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By: Christine Hamilton for The American Quarter Horse Journal
“Animals and autistic people don’t see their ideas of things; they see the actual things themselves,” writes Dr. Temple Grandin in her book, “Animals in Translation.” Temple is an associate professor in livestock behavior and handling at Colorado State University.
“The brain of the horse is very specific,” she says. “If a horse gets a fear memory, it’s stored as a picture, a sound or a feel. It could be smell, but usually not. A real common thing is feeling: like bucking when you change gaits. A saddle feels different at each gait and creates a different feeling picture in the brain.
“Use a computer metaphor,” she continues. “The way the brain works is that fear memories can never be erased. You can train the horse to close the file on the fear memory, but you cannot delete it off the horse’s hard drive.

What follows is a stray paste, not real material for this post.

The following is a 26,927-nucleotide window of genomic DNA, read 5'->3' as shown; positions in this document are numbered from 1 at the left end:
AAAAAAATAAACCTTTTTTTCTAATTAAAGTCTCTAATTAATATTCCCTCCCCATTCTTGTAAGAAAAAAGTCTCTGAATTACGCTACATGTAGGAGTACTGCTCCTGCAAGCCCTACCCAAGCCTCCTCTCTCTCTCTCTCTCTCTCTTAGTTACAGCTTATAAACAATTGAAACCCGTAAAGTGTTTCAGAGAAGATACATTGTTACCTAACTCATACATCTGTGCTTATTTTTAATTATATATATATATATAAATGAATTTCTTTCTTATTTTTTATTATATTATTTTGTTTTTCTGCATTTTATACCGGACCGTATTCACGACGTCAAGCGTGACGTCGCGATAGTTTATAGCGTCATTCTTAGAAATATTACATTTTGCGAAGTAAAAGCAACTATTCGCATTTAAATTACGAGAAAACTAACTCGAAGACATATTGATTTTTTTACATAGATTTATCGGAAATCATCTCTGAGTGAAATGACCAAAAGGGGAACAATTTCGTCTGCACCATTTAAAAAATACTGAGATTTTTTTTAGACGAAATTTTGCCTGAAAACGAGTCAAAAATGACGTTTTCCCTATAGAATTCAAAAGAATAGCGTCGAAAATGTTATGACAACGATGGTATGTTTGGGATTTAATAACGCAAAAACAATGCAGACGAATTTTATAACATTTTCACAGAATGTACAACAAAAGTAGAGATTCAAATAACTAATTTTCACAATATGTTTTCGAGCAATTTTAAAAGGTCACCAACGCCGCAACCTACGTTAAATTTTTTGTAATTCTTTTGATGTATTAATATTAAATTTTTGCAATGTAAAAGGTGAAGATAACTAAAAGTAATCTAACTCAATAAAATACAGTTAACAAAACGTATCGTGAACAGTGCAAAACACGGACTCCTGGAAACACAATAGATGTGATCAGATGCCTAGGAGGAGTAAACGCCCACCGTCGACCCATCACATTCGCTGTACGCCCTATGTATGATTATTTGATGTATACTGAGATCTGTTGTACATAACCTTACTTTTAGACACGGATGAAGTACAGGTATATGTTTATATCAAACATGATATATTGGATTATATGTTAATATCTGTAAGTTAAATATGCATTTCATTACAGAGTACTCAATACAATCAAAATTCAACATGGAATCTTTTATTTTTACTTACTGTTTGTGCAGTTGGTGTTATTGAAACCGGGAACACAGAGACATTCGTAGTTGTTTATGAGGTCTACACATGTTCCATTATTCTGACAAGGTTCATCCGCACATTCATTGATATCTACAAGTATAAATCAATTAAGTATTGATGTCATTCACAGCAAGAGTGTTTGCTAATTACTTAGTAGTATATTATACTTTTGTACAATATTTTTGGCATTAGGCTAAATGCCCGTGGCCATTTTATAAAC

“You have some of the same problems with autistic children, especially if they’re nonverbal,” Temple says. “Let’s say a fire alarm went off and hurt the child’s ears. Now you can’t get him into a room where he sees a fire alarm; he sees the little red box and starts screaming...
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